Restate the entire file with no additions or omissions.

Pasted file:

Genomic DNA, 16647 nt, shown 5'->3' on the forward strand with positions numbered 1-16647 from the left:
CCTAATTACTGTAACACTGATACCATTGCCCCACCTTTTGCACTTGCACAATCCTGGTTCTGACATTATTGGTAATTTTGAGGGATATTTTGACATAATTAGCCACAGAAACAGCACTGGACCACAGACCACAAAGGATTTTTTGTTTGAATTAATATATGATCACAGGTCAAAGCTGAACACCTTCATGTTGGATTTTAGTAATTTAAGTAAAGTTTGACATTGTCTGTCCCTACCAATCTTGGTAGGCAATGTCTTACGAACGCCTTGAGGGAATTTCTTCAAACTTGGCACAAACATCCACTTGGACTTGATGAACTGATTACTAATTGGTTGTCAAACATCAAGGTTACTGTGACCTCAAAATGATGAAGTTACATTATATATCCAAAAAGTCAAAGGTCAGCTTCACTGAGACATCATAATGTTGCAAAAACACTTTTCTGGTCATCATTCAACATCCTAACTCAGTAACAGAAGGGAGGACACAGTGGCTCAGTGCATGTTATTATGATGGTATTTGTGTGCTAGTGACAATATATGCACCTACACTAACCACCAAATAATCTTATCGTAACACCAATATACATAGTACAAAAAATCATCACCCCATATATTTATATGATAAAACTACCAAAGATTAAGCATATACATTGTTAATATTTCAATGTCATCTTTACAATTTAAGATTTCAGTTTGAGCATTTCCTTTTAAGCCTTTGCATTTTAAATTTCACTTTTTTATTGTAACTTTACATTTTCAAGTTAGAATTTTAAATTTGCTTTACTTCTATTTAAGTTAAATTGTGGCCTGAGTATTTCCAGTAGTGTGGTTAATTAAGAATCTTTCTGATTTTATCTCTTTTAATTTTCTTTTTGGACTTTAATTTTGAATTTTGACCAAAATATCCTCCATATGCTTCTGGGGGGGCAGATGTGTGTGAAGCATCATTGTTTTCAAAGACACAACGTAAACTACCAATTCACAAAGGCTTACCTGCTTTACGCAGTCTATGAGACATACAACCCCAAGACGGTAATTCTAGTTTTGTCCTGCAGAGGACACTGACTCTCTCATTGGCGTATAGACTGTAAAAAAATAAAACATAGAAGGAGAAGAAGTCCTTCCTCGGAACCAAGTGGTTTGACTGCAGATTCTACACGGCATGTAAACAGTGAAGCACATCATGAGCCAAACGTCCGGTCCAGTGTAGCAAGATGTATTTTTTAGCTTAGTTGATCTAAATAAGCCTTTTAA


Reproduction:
Genomic DNA, 16647 nt, shown 5'->3' on the forward strand with positions numbered 1-16647 from the left:
CCTAATTACTGTAACACTGATACCATTGCCCCACCTTTTGCACTTGCACAATCCTGGTTCTGACATTATTGGTAATTTTGAGGGATATTTTGACATAATTAGCCACAGAAACAGCACTGGACCACAGACCACAAAGGATTTTTTGTTTGAATTAATATATGATCACAGGTCAAAGCTGAACACCTTCATGTTGGATTTTAGTAATTTAAGTAAAGTTTGACATTGTCTGTCCCTACCAATCTTGGTAGGCAATGTCTTACGAACGCCTTGAGGGAATTTCTTCAAACTTGGCACAAACATCCACTTGGACTTGATGAACTGATTACTAATTGGTTGTCAAACATCAAGGTTACTGTGACCTCAAAATGATGAAGTTACATTATATATCCAAAAAGTCAAAGGTCAGCTTCACTGAGACATCATAATGTTGCAAAAACACTTTTCTGGTCATCATTCAACATCCTAACTCAGTAACAGAAGGGAGGACACAGTGGCTCAGTGCATGTTATTATGATGGTATTTGTGTGCTAGTGACAATATATGCACCTACACTAACCACCAAATAATCTTATCGTAACACCAATATACATAGTACAAAAAATCATCACCCCATATATTTATATGATAAAACTACCAAAGATTAAGCATATACATTGTTAATATTTCAATGTCATCTTTACAATTTAAGATTTCAGTTTGAGCATTTCCTTTTAAGCCTTTGCATTTTAAATTTCACTTTTTTATTGTAACTTTACATTTTCAAGTTAGAATTTTAAATTTGCTTTACTTCTATTTAAGTTAAATTGTGGCCTGAGTATTTCCAGTAGTGTGGTTAATTAAGAATCTTTCTGATTTTATCTCTTTTAATTTTCTTTTTGGACTTTAATTTTGAATTTTGACCAAAATATCCTCCATATGCTTCTGGGGGGGCAGATGTGTGTGAAGCATCATTGTTTTCAAAGACACAACGTAAACTACCAATTCACAAAGGCTTACCTGCTTTACGCAGTCTATGAGACATACAACCCCAAGACGGTAATTCTAGTTTTGTCCTGCAGAGGACACTGACTCTCTCATTGGCGTATAGACTGTAAAAAAATAAAACATAGAAGGAGAAGAAGTCCTTCCTCGGAACCAAGTGGTTTGACTGCAGATTCTACACGGCATGTAAACAGTGAAGCACATCATGAGCCAAACGTCCGGTCCAGTGTAGCAAGATGTATTTTTTAGCTTAGTTGATCTAAATAAGCCTTTTAA